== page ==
*(uint32_t *)0xE0000064 = -1; // maybe cached of 0xE0000024?

        // end handshake
        gpio_port_clear(0, 3);

        // compute expected result
        uint32_t expected[4];
        if (bigmac_aes256_ecb_encrypt(expected, challenge, sizeof(challenge), g_debug_challenge_key) == 0) {
            // check result
            if (memcmp_timingsafe(expected, response, 8) == 0) {
                res = 1;
            }
        }
        memset(g_debug_challenge_key, 0, sizeof(g_debug_challenge_key));
        memset(challenge, 0, sizeof(challenge));
        memset(response, 0, sizeof(response));
        memset(expected, 0, sizeof(expected));
    } else {
        memset(g_debug_challenge_key, 0, sizeof(g_debug_challenge_key));
    }
    return res;
}

See also: Ernie_Firmware#Kermit_Bootrom_JIG_Mode.

Personalization Removal

First, personalization layer is removed. It uses AES-128-CBC with a derived key and decrypts data at Metadata offset (0xE0 on FW 0.940-3.73, 0xD0 on FW 0.931) for size of (body_size + 0xC0 (Metadata) + 0x20 (HMAC) + 0x100 (Header Signature)).

There are two possible paths to derive the key used to remove personalization. Normally, the key is derived using keyslot 0x206. There is however an alternative path, triggered in secret debug mode, when instead keyslot 0x207 is used and with a different seed.

Once personalization is removed, the source keyslots are locked down. Keyslots 0x9, 0x206, 0x207 are locked down completely (leaving only 0xA0 protection). However, keyslot 0x8 allows encryption, leaving Update Manager SM add personalization layer during firmware update without having to derive the keys itself.

HMAC and RSA verification

A key is derived from keyslot 0x344 and put into keyslot 0x20. This key is then immediately used to calculate HMAC-SHA256 over SLSK header excluding the SLSK Header Signature (usually 0x00 to 0x1C0 or to 0x1B0).

2 bytes are read from keyring slot 0x603. This is the bitmask of allowed RSA public keys (0xFFFF on 1.692). If the bitmask is zero, a hardcoded RSA modulus is used. Otherwise, it checks SLSK Signature Public Key Revision against the mask and if it is allowed, it gets the RSA modulus from keyring RSA storage starting at keyslot 0x700.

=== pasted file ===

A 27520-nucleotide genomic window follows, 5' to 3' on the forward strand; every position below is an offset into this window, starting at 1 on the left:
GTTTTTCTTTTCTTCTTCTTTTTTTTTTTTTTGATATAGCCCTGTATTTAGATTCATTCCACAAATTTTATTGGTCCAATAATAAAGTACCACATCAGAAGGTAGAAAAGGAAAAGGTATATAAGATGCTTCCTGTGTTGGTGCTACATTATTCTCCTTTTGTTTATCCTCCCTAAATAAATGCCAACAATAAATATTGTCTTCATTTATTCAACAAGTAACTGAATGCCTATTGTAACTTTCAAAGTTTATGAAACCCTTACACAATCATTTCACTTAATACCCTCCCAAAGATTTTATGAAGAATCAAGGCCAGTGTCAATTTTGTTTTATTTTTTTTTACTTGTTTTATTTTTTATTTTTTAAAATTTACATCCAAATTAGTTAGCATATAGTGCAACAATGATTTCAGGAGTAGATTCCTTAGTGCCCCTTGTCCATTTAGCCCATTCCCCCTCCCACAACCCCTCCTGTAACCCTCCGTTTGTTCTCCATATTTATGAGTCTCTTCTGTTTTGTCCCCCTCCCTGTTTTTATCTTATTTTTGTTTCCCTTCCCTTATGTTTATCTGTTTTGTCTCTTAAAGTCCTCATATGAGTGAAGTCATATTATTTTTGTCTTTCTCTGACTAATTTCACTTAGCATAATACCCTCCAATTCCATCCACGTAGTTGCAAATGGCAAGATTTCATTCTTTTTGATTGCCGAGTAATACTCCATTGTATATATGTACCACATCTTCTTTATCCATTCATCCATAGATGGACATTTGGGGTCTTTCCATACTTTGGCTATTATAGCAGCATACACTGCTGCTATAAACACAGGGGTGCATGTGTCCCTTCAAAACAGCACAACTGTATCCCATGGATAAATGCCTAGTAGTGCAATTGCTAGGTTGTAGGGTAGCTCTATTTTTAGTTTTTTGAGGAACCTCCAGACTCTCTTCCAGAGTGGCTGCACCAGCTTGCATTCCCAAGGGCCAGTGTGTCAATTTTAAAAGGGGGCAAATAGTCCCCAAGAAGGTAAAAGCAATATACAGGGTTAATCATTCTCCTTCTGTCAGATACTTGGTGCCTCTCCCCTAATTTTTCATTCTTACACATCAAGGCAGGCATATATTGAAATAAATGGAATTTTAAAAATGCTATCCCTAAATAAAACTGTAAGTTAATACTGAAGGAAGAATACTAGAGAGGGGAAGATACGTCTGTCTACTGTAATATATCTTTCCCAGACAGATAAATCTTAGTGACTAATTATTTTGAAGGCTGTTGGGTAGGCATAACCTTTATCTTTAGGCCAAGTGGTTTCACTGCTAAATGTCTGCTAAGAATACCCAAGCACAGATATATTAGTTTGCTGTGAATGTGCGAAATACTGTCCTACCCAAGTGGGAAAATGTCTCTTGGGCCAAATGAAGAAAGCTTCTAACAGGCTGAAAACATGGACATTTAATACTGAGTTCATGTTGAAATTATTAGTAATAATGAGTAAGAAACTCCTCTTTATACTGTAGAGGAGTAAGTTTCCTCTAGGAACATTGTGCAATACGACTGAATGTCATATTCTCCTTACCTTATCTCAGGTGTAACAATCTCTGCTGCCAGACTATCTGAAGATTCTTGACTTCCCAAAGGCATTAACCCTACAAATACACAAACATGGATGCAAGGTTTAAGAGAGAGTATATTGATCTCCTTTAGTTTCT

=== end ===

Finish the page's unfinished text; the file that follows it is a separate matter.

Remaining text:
After calculating RSA powmod, it checks the padding over the SLSK Signature and compares previously calculated HMAC-SHA256 against the contents.

Finally, it protects keyslots 0x700 to 0x77F to disable reading out the modulus.

Metadata decryption and encrypted body verification

Using keyslot (0x208+enc_key_revision) and the SLSK Metadata first seed (0x20 bytes), the SLSK Body decryption key is derived and put into keyslot 0xA. Then, 5 more keys are derived in the same way, using SLSK Metadata seeds. These 5 keys are put into keyslots 0xB, 0xC, 0xD, 0xE and 0xF.

Once done, keyslots 0x208, 0x209, 0x20A, 0x20B, 0x20C, 0x20D (all possible keys bound to SLSK Encryption Key Revisions) are protected.

SLSK HMAC is decrypted using keyslot 0xA. This is HMAC-SHA256 of the encrypted Body segment. HMAC-SHA256 is calculated over the encrypted Body segment using keyslot 0x20, then keyslot 0x20 is protected. Finally, the calculated HMAC over the encrypted Body is compared to the HMAC decrypted from the SLSK header.

Protecting the keys

Some keys are protected, depending on the bit flags buffer that we call Static key revoke block. However, on FW 3.68 SLSK, Static key revoke block is all zeroes so no keys should be protected by this function (?).

Body decryption

Body is decrypted using keyslot 0xA as key and a hardcoded IV. Then, the key is protected. The decrypted Body is the executable code segment.

One could guess that at this step, SHA256 of the decrypted Body is calculated and compared to the SLSK Header SHA256, but Team Molecule has not confirmed this theory, like in Prototype DEM-3000H First Loader showcased by Yifan Lu where the SHA256 integrity check is not present.

Remainder area clearing

The remainder (0x1C000 - body_size) after the decrypted body is cleared with DMAC. DMAC registers are also cleared.